The question always comes up regarding whether any joint nutraceutical can even survive digestion and be absorbed into the body. While there are no studies available on the extent of absorption of hyaluronic acid, it’s known that HA makes a good carrier for the delivery of medications through the skin.
For this trial we used horses of a variety of ages and uses. Acutely inflamed joints, either new conditions or flare-ups of old ones, were examined daily for five days to check for any effects.
Horses with chronic conditions had to be affected enough that they were consistently lame. Lameness was graded according to the American Association of Equine Practitioners (AAEP) grading scale. Horses were graded by a veterinarian before starting the supplements, at 2 weeks and at 4 weeks. Trainers and owners were instructed to keep a log of changes observed between examinations. Note: Results may vary with different horses. As always, if your current product is working, there’s no reason to switch.
Although pain relief is slower to occur with glucosamine than the newer combination products, it remains an excellent economical option. Glucosamine doesn’t have a significant effect on active inflammatory processes, so this must be dealt with separately in acutely inflamed joints. However, regular continued use can inhibit future inflammation.
Added ingredients like antioxidant vitamins and yucca typically take longer to reach full effect than plain glucosamine, so further improvement may be noted beyond the four-week mark in products that include these ingredients. However, we expect to see improvement within 14 days of starting a product. If you don’t, consider changing products.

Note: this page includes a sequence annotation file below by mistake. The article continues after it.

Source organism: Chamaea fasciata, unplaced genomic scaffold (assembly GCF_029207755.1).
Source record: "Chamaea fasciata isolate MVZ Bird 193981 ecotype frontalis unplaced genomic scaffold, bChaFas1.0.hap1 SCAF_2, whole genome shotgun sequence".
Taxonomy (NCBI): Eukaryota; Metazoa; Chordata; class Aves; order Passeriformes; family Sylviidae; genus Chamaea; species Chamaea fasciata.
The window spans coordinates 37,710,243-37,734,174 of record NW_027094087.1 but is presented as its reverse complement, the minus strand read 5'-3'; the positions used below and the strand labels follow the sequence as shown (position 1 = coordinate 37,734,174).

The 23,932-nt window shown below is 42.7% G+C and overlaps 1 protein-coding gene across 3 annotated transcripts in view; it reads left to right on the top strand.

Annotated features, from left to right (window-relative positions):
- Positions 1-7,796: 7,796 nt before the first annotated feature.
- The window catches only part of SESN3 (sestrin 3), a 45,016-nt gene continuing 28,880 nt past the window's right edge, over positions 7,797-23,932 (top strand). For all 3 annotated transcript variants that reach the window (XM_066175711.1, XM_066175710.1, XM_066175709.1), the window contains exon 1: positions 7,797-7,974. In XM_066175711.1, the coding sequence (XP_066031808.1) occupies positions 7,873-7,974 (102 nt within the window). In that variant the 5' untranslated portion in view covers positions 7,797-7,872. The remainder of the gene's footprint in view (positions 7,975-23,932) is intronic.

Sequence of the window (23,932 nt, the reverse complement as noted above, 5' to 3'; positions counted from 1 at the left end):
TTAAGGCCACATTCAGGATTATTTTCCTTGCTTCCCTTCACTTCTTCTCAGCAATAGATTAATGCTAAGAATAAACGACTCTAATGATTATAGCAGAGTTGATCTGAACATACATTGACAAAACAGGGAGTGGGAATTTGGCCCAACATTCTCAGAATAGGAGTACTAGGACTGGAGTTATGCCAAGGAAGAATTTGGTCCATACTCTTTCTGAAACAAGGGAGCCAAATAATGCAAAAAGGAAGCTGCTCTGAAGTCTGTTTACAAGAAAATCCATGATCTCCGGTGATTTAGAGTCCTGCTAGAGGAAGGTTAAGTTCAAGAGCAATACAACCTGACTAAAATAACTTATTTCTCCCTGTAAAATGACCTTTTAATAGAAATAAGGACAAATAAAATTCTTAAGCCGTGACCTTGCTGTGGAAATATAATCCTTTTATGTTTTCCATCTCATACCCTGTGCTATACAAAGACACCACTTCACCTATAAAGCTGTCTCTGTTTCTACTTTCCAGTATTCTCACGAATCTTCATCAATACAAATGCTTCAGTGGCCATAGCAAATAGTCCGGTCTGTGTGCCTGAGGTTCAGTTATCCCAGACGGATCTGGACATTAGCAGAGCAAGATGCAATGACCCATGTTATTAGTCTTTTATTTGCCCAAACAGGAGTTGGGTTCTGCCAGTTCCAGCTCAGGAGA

When trying your horse on joint supplements for the first time, go with a no-frills, basic glucosamine or glucosamine/chondroitin combination. Uckele’s plain glucosamine products are the least expensive we saw, followed by Joint Renew, a pure glucosamine sulfate, from Peak Performance. Grand Flex, from Grand Meadows, remains a top economical choice, given the addition of important trace minerals and antioxidants.
For a combination glucosamine/chondroitin product, Foxden Flex gets the nod at $1.38/day, high-dose treatment. Corta-Flx, now with added HA, remains an excellent choice.
Another option is to move up to a combination product that offers more in terms of antioxidant protection, such as the high potency but well-priced Senior Flex, $1.78 day at high dose.
For the really tough problems, or to keep control in regularly working horses, you want a stronger performer. After narrowing down the best products, we looked at price, and Lube All Plus is most the economical.
When more direct pain relief from herbals is needed, our pick is Arthrigen, with a full spectrum of cartilage-specific nutraceuticals, as well as devil’s claw and antioxidants. Finally, for complex problems involving soft tissue other than joint lining or cartilage, Artri Matrix and Rapid Response are worth a try.
Acutely inflamed joints are a special problem, where HA excels. Results with liquids and gels were clearly superior to the powders in quieting down hot, swollen joints. Lube All or its multi-ingredient companion product, Lube All Plus, are the most economical options, but all the HA gels performed well, as did the high-potency powder HA, Celadrin.